When writing in the third person, it is also important to obtain two quotes and a good quality, interesting image.
At the end of this report you may want to reflect upon these directives to judge whether it is written appropriately. Whatever the outcome, brass banding would not be the same without proactive enthusiasts such as Iwan Fox and the gratitude and positive responses from his contribution to this convention was clearly indicated from all members present.
City of Cardiff (Melingriffith) Brass Band
The City of Cardiff (Melingriffith) Brass Band, MD Gareth Ritter, was the first of our three visiting brass bands. They began the first part of their day’s contribution with an open rehearsal of the Senior Trophy Spring Bank Contest piece, ‘Les Francs Juges’ by Hector Berlioz.
The strengths of this band are very apparent. They are a band that works hard in rehearsal with an MD who is meticulous in his directives. All share the same high expectation which provides a clear trust, dedication and confidence that is necessary to be a good band. It is no surprise that they are so successful.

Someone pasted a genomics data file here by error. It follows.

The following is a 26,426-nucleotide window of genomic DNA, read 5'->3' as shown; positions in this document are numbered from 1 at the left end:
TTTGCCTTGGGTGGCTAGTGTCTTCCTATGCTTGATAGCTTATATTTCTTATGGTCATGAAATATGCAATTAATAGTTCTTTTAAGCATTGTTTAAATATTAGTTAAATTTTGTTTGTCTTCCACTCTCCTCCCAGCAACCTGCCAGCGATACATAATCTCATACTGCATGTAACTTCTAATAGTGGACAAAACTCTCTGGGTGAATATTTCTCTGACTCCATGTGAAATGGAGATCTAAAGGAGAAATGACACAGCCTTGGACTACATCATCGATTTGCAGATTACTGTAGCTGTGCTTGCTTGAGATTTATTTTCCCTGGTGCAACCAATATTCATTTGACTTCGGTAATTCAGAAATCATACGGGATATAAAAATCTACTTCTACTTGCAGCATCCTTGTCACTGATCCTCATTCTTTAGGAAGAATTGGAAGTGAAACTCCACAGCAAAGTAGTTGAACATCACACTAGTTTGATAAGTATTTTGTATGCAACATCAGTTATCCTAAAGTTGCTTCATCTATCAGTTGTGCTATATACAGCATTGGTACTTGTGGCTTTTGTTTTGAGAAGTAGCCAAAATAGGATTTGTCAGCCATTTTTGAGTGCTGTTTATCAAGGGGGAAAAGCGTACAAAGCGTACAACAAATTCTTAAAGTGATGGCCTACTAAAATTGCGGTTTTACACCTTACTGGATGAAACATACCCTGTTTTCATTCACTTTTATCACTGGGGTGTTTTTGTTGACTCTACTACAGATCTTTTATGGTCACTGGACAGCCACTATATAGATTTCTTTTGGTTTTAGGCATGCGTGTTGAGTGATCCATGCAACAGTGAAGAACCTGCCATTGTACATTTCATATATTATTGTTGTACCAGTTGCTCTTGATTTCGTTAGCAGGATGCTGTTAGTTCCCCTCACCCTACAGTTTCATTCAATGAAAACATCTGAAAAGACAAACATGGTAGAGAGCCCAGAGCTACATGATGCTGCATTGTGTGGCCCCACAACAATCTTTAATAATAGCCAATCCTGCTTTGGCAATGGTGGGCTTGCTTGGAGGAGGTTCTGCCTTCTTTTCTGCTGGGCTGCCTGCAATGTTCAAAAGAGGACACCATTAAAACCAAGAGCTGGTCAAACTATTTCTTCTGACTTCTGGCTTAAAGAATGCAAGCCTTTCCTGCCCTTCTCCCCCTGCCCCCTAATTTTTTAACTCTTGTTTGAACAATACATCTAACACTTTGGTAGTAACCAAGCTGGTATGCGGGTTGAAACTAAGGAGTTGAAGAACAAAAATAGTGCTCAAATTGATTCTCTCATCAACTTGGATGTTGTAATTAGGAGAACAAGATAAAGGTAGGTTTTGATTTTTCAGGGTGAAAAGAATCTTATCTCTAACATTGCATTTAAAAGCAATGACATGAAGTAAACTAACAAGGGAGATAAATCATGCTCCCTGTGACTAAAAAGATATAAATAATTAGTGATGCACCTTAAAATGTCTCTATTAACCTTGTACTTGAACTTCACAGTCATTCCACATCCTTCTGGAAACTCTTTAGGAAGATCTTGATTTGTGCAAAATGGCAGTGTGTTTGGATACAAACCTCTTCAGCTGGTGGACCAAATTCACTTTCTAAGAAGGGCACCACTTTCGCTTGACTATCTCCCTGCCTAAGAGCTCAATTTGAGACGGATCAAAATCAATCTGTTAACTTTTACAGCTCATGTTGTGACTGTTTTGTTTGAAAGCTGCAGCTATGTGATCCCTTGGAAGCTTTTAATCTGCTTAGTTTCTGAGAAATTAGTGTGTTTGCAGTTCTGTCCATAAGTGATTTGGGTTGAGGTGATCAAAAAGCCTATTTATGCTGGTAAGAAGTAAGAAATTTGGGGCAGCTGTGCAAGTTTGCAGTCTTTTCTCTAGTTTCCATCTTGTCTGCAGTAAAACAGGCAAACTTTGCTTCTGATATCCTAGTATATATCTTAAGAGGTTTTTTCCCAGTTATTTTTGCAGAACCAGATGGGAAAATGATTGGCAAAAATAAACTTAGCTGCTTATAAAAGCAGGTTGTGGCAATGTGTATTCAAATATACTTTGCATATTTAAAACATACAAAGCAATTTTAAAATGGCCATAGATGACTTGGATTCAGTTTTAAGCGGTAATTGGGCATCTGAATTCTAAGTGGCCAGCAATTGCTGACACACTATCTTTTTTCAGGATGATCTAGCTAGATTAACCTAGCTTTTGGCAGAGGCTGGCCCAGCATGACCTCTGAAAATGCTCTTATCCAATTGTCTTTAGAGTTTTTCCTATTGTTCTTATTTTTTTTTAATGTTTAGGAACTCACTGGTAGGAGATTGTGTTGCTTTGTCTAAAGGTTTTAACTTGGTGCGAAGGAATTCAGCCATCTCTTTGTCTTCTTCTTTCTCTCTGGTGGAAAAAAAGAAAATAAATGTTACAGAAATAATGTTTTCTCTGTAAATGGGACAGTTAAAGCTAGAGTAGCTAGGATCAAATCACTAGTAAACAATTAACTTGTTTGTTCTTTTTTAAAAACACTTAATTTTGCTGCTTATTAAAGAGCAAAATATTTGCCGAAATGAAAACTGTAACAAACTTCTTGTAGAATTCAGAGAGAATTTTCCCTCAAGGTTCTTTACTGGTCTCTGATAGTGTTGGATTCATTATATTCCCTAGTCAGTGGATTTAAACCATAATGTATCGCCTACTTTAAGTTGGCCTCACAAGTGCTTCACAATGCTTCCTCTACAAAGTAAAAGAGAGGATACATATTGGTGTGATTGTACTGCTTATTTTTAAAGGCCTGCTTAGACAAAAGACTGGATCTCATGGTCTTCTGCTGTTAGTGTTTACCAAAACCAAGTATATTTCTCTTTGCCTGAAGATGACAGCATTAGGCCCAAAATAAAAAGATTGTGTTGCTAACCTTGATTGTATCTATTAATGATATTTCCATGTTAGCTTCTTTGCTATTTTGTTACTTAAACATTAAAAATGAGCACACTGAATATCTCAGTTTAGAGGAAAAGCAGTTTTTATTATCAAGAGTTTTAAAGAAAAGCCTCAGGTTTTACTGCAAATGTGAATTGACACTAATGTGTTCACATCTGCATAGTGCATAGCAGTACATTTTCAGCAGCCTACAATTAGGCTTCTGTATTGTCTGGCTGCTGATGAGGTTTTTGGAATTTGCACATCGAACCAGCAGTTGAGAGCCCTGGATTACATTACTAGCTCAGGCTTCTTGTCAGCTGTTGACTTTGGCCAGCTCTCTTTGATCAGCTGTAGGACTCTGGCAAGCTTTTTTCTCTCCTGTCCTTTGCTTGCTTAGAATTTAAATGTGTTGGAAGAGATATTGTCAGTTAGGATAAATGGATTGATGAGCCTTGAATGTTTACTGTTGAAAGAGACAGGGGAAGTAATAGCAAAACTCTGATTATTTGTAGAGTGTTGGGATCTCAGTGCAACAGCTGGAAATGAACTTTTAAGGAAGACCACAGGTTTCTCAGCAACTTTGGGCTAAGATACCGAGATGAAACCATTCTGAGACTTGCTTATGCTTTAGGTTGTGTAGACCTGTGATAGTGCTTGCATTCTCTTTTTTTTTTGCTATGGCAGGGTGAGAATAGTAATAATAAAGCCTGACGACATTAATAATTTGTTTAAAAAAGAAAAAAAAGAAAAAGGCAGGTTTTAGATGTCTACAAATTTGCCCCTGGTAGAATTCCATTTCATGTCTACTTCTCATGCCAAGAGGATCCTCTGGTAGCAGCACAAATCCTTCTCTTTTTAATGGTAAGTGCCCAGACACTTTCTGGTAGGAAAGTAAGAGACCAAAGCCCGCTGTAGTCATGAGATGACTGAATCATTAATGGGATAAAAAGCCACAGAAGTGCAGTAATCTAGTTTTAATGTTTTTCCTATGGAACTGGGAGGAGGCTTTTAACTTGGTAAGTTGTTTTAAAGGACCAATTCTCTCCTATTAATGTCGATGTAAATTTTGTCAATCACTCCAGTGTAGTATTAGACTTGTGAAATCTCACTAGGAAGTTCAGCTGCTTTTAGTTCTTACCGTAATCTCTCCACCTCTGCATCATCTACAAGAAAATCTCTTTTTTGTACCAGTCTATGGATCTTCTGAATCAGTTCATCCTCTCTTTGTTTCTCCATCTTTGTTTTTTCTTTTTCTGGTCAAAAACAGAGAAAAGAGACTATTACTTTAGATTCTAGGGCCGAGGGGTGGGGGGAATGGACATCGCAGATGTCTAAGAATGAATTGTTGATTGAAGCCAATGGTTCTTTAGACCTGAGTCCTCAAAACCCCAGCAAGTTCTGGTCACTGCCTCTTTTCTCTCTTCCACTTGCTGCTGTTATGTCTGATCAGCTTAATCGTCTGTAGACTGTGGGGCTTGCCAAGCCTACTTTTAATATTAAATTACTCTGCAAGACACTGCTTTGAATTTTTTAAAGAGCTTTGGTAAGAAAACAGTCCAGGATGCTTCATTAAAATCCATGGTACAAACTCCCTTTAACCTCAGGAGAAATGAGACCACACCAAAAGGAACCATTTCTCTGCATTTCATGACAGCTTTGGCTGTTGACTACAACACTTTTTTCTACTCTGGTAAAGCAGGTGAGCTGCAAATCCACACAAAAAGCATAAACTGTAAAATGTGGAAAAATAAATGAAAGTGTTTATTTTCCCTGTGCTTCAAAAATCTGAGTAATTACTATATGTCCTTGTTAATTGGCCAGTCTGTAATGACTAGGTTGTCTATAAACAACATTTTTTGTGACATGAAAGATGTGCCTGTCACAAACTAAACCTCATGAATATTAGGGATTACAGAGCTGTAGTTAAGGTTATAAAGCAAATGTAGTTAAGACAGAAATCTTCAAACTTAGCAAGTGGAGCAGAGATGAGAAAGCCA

It was then Russell Gray’s challenge to further enhance the performance and for many was the highlight of the weekend. Russell’s sense of anticipation, creation of atmosphere and, use of effects in telling the story, provided a very special interpretation that intensified the dramatic tensions and release of Berlioz’ music. At times, Russell’s use of tempo and dynamics to establish an exciting and convincing style left the audience spell bound. His attention to musical markings and dynamics were clear to all; ‘with explanation comes understanding’ and this was very evident in the band’s performance.
The band’s second session allowed repiano player, Alan Gwynant, time to reflect on the band’s history and impressive number of home grown associated bands; so necessary to continue to feed the senior band with a wealth of quality players. There are few communities that offer so much through the medium of brass banding and many of the ideas that have been successfully put into practice was an inspiration to all.
The City of Cardiff (Melingriffith) Band ended their musical contribution by performing a selection of concert items that was quite breath-taking. This was the band’s first collaboration with the NABBC, and we look forward to their next involvement. Their programme was enjoyed by all and endorsed Russell’s words that ‘the most successful performances are those where every player contributes’.